Thursday, 25 July 2013

The Ninth Day (4½ Stars)

Sometimes a story is so absurd and yet so sinister at the same time that it's difficult to believe it's true. And yet it really happened, in January 1942.

During the war dissenting priests and other Christian leaders were sent to the Pfarrerblock, the Priest Block, in the Dachau Concentration Camp. Henri Kremer, a Catholic priest from Luxemburg who has been locked in the camp after aiding the French resistance, is sent home for a nine-day holiday. If something sounds too good to be true it usually is. After two days he's invited to meet the German officer Untersturmführer Gebhardt and he's given a job: he has to speak to the Bishop of Luxemburg and convince him to make a statement supporting Hitler and the Third Reich.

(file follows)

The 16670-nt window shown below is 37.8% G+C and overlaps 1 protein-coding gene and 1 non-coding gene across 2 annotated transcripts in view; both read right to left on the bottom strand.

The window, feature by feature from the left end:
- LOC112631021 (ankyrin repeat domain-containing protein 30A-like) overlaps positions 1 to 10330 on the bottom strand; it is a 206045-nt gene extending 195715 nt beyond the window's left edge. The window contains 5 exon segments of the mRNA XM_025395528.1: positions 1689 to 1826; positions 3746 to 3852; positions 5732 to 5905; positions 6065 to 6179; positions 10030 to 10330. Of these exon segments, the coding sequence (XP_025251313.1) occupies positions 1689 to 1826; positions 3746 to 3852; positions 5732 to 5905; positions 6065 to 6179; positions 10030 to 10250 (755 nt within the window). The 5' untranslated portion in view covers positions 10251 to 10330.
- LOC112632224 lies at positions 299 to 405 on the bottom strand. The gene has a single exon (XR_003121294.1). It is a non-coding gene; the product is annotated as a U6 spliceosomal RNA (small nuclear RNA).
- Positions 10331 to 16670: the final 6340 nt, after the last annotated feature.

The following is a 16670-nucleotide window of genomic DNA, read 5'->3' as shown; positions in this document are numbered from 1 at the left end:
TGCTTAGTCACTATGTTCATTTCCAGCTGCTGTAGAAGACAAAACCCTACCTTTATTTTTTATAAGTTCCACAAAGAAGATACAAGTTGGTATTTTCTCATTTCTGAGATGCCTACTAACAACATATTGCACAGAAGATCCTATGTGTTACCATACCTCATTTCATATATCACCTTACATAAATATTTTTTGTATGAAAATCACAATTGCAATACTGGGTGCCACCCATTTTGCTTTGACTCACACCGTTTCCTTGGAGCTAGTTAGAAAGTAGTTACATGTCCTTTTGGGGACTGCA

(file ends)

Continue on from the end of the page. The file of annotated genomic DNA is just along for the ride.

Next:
The rest of the film is fascinating. After reading the last paragraph it might seem like a simple case of a religious man having to stand up for what he believes in. Not at all. Gebhardt has received theological training and decided only two days before his ordination to priesthood that he could best serve God if he joined the SS. The two men spend days in theological arguments, and whatever seemed black and white at first becomes a murky grey.

The film is slow, with very little action, but it's intense and thought-provoking. I highly recommend it to people, religious or not, who want to watch a film that will make them want to sit and discuss it for weeks.

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